Trulia Research Shows the Time is Ripe for Millennial Homebuyers

Posted by: Hannah Goodman

Millennials are the largest and most diverse generation that the world has ever seen. Born between the years of 1982 and 2004, in the early years of the, “The Information Technology Revolution,” millennials are a highly connected, adaptable audience.

One of the keys to building an effective millennial marketing campaign is to understand what drives the millennial generation – particularly where they live and why they live there and whether they prefer to rent or to own a home. This will allow brand marketers to gain more insight into how much expendable income millennials have on a month-to month-basis. Additionally, where a person lives says a significant amount about their personality and needs. A 33-year-old living in the sub-burbs is likely to have a very different lifestyle than a 33-year-old living in the heart of an urban city like Chicago or New York.

Based on analysis from Trulia’s economic team, millennials typically flock to locations where there is strong job and wage growth, in addition to affordable housing. Those metropolitan areas run the gamut from warm, landlocked, desert-like metros, to quaint, seaside cities, to cooler mountainside suburbs. Surprisingly, some of the hottest real estate markets for millennials are Austin and San Antonio, Texas, Charleston, South Carolina, and Colorado Springs, Colorado. Each area offers something different for potential homebuyers and renters.

In Austin and San Antonio, there are more health and technology jobs than qualified people to fill them. San Antonio’s affordable real estate prices, (the current average listing price is $266,224) aid in making the “Alamo City” a popular destination for homebuyers of all ages. Charleston is experiencing large growth in the technology sector, creating more and more jobs every year. The city’s many restaurants, breweries and good schools, make it a popular destination for millennials with families. Colorado Springs’ aerospace and defense industries attract young people from all over the country. Not only are there plenty of job prospects, Colorado Springs is a mecca for outdoor enthusiasts. A home for sale in Colorado Springs boasts easy access to many hiking trials and ski resorts, a strong draw for many young people.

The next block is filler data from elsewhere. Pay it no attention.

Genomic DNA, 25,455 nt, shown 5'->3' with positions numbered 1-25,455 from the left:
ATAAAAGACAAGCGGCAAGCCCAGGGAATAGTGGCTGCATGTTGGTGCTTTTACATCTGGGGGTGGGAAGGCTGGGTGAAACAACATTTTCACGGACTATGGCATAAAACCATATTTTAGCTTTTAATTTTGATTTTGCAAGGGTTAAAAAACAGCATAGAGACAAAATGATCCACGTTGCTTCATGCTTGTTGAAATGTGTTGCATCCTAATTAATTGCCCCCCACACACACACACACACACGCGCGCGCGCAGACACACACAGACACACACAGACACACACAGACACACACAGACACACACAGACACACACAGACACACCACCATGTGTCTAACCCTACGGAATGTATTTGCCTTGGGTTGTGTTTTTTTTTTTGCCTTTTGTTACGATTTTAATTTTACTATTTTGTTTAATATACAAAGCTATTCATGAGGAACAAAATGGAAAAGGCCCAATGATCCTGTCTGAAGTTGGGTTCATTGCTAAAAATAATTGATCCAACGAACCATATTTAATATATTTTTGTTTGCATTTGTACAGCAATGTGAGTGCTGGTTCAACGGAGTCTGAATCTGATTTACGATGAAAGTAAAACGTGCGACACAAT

According to Trulia economists, the number of people renting across the United States has risen from 31.6 percent to 41.1 percent in the years since the peak of the housing bubble in 2006. Older millennials, those that fall into the 26-34 year old age group, traditionally were the prime candidates for first-time homeownership. However, since the fall of the economy, that same age group has been unable to make the leap from renting to buying even though buying a home is currently 23 percent cheaper than renting.

So, why the hesitation?

One of the biggest issues facing the potential millennial homebuyer is the ability to save enough to afford the price of a down payment. Fifty-four percent of renters surveyed in 2015, said that saving enough for a down payment was their biggest consideration when making the transition to owning. This was followed closely by poor credit histories and meeting the qualifications for a mortgage. When asked what would encourage them to begin aggressively saving for a down payment, fifty-one percent of millennial homeowners said that a new job or promotion, and improved credit would aid in their willingness to purchase a home.

When creating your millennial marketing strategy, it’s important to take into consideration the financial pressures on your consumers. With so much of the average young American income being spent on living expenses, rent and mortgage payments, understanding the current patterns of the housing market is crucial to any company looking to advertise to a young audience.

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About Hannah Goodman

Hannah Goodman is a writer based in San Francisco. Her background in entertainment has helped cultivate her strong love of HGTV and DIY. So when she’s not watching Fixer Upper or Flip or Flop, you...See Hannah's full bio.

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